The quiet, white spaces at Raven Row seem perfectly suited to the work of Channa Horwitz. Focusing principally on her Sonakinatography and Language series, sound and movement are mutely invoked through her meticulous notations. The domestic scale of the interconnecting upper rooms particularly favours the consideration of paintings that are intimate in size and exact close examination from the viewer. Generally painted in the highly controllable casein paint on polythene film known as Mylar, Horwitz’ intricate geometric patterns can resemble musical scores, or designs for weaving.
This first-ever large scale presentation of Horwitz’ work in the UK is the second iteration of a show initiated last year at the KW Institute for Contemporary Art in Berlin. For anyone who may have come across her work for the first time at the 2013 Venice Biennale, or last year at the Tinguely Museum in Basel as part of Haroon Mirza’s collaborative exhibition, this is at last an opportunity to grasp Horowitz’ project in greater depth. Massimiliano Gioni’s unifying concept of the Encyclopaedic Palace for Venice brought together artists with unique ‘personal cosmologies’ – and incidentally also presented Hilma af Klint, currently subject of a solo presentation at the Serpentine Gallery. In Basel, Haroon Mirza’s transcription of Horowitz’Sonakinatography notations into a sound and light, was one of the highlights of that show. During her lifetime, Horwitz actively encouraged younger artists to make musical interpretations of her work.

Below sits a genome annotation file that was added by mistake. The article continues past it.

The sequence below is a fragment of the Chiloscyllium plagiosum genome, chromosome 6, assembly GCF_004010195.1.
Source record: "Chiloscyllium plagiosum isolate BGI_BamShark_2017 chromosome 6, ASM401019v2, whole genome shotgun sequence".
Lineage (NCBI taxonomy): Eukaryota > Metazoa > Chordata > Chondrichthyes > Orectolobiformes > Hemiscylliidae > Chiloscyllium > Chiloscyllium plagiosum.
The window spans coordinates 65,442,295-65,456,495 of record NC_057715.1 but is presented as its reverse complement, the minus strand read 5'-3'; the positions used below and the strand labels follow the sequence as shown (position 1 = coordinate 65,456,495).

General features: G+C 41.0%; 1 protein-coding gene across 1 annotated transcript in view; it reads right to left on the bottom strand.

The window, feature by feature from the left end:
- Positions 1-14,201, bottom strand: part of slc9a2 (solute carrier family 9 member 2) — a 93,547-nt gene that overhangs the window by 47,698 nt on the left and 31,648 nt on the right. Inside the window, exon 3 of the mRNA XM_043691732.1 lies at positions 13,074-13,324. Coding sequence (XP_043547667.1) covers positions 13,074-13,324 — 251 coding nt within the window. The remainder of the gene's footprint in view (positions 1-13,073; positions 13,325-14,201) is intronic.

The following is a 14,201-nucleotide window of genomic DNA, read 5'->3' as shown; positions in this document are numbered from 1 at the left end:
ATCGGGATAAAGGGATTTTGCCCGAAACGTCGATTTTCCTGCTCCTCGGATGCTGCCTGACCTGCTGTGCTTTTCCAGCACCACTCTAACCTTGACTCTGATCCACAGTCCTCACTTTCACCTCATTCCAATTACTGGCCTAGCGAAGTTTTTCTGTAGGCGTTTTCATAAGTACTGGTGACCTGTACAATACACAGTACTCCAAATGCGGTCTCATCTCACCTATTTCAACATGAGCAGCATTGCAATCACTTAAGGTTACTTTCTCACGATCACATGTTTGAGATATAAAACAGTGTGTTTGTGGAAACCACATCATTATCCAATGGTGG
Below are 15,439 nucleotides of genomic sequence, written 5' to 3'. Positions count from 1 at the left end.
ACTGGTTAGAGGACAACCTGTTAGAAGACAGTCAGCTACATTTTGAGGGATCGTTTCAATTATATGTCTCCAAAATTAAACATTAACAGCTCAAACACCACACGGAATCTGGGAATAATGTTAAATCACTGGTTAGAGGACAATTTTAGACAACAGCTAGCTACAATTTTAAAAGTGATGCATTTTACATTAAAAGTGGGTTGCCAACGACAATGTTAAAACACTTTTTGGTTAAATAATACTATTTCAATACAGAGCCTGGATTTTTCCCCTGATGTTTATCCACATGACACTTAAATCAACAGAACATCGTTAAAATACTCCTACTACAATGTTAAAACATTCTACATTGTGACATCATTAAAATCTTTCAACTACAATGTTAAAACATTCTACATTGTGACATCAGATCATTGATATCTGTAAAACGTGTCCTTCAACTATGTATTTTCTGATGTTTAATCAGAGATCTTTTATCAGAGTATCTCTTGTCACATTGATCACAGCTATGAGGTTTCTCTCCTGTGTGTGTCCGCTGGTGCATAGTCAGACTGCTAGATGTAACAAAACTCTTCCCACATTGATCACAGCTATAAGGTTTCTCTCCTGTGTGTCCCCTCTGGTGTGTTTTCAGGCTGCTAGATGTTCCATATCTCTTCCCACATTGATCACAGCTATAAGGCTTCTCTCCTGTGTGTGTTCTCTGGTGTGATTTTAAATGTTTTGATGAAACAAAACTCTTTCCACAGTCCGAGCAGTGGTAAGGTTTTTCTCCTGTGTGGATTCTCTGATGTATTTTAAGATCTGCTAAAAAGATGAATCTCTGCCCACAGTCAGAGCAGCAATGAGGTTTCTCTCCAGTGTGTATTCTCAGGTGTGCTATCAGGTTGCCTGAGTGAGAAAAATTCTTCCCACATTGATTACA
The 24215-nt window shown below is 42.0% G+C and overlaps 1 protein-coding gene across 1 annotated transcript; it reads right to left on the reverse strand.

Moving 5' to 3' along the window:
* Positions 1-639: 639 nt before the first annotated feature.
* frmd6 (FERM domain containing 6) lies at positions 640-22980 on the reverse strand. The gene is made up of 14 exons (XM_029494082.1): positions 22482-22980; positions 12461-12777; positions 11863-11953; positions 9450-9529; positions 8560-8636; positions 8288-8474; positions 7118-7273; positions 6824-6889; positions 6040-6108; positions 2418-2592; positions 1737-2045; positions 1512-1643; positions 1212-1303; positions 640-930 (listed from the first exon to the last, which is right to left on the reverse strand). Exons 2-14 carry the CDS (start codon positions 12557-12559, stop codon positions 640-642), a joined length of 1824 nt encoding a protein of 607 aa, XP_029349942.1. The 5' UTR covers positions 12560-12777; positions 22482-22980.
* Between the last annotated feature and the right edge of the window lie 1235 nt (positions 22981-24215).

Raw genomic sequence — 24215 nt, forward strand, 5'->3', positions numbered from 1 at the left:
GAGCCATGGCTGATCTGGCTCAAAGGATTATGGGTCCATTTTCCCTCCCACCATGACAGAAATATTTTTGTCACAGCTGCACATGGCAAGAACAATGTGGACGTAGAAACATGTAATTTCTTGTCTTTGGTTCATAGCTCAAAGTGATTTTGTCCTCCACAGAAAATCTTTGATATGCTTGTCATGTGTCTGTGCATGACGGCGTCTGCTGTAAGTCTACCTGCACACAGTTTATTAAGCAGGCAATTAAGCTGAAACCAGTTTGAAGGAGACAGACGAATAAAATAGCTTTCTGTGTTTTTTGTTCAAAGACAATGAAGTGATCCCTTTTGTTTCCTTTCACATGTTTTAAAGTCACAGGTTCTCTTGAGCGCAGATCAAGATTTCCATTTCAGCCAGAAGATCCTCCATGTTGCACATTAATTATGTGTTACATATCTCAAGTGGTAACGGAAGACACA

Both shows offered a tantalising glimpse of an artist whose work was little known in her native California during her lifetime, let alone internationally. At the time of her death in 2013, in her early 80s, Channa Horwitz was just beginning to gain the recognition that she merited. In spite of working in relative obscurity for decades, Horwitz’ assiduous pursuit of her self-defined project is amply demonstrated in the current exhibition.
Horwitz first went to art school in Pasadena in 1950 then, after starting a family, to California State University in 1960, returning to study at CalArts in 1972. Colleagues in this last institution included James Turrell and Sol LeWitt , and while it is useful to note this in setting some points of orientation for her career, Horwitz developed in comparative isolation by comparison to these highly successful male artists, and should not be understood as purely conceptual or minimalist. She quickly developed away from figurative painting and evolved her own, tightly conceptualised system for making work from the early 1960s onwards. Feeling that real freedom was to be attained through strict adherence to a narrow range of self-imposed rules, she first reduced her formal vocabulary to the circle and the square, and then for theSonakinatography series to a scale of 1-8. The later Moiré and Canon series works that are shown in the upper galleries at Raven Row are densely patterned, luminously colourful paintings that have an exuberant playfulness that belies the meticulous control of their conception and making.
Channa Horwitz, Raven Row, 56 Artillery Lane, London E1 7LS. Open Wednesday to Sunday, 11.00 – 18.00. Exhibition continues until 1 May 2016. www.ravenrow.org